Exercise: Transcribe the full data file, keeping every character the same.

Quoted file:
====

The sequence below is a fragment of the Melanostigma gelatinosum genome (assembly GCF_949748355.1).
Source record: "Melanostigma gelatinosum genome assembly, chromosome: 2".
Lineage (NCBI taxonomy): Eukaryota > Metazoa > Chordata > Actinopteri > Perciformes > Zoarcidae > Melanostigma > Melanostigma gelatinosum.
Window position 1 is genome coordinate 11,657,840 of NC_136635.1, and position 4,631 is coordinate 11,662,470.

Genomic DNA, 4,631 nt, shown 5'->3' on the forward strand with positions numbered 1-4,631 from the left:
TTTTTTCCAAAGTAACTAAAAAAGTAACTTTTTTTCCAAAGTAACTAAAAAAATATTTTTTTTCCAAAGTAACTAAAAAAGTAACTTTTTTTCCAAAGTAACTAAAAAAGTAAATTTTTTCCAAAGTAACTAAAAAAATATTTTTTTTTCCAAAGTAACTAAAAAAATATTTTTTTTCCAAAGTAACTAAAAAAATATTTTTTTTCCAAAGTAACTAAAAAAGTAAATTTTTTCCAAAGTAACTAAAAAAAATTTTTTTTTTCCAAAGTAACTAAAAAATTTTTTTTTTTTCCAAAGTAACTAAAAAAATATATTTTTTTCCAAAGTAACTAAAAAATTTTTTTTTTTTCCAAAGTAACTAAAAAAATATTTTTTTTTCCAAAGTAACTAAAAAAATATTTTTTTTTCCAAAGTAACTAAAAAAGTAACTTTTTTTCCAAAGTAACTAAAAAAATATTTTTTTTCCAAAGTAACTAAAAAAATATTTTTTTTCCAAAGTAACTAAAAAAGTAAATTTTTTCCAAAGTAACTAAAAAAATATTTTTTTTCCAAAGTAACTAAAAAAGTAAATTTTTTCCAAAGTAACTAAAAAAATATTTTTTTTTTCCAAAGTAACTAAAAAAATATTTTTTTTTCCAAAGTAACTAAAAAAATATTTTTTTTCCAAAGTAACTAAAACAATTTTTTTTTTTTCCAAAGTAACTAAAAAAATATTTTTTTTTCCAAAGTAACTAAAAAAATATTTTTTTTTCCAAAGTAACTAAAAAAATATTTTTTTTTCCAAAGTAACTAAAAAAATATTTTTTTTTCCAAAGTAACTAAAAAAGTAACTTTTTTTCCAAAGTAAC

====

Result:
The sequence below is a fragment of the Melanostigma gelatinosum genome (assembly GCF_949748355.1).
Source record: "Melanostigma gelatinosum genome assembly, chromosome: 2".
Lineage (NCBI taxonomy): Eukaryota > Metazoa > Chordata > Actinopteri > Perciformes > Zoarcidae > Melanostigma > Melanostigma gelatinosum.
Window position 1 is genome coordinate 11,657,840 of NC_136635.1, and position 4,631 is coordinate 11,662,470.

Genomic DNA, 4,631 nt, shown 5'->3' on the forward strand with positions numbered 1-4,631 from the left:
TTTTTTCCAAAGTAACTAAAAAAGTAACTTTTTTTCCAAAGTAACTAAAAAAATATTTTTTTTCCAAAGTAACTAAAAAAGTAACTTTTTTTCCAAAGTAACTAAAAAAGTAAATTTTTTCCAAAGTAACTAAAAAAATATTTTTTTTTCCAAAGTAACTAAAAAAATATTTTTTTTCCAAAGTAACTAAAAAAATATTTTTTTTCCAAAGTAACTAAAAAAGTAAATTTTTTCCAAAGTAACTAAAAAAAATTTTTTTTTTCCAAAGTAACTAAAAAATTTTTTTTTTTTCCAAAGTAACTAAAAAAATATATTTTTTTCCAAAGTAACTAAAAAATTTTTTTTTTTTCCAAAGTAACTAAAAAAATATTTTTTTTTCCAAAGTAACTAAAAAAATATTTTTTTTTCCAAAGTAACTAAAAAAGTAACTTTTTTTCCAAAGTAACTAAAAAAATATTTTTTTTCCAAAGTAACTAAAAAAATATTTTTTTTCCAAAGTAACTAAAAAAGTAAATTTTTTCCAAAGTAACTAAAAAAATATTTTTTTTCCAAAGTAACTAAAAAAGTAAATTTTTTCCAAAGTAACTAAAAAAATATTTTTTTTTTCCAAAGTAACTAAAAAAATATTTTTTTTTCCAAAGTAACTAAAAAAATATTTTTTTTCCAAAGTAACTAAAACAATTTTTTTTTTTTCCAAAGTAACTAAAAAAATATTTTTTTTTCCAAAGTAACTAAAAAAATATTTTTTTTTCCAAAGTAACTAAAAAAATATTTTTTTTTCCAAAGTAACTAAAAAAATATTTTTTTTTCCAAAGTAACTAAAAAAGTAACTTTTTTTCCAAAGTAAC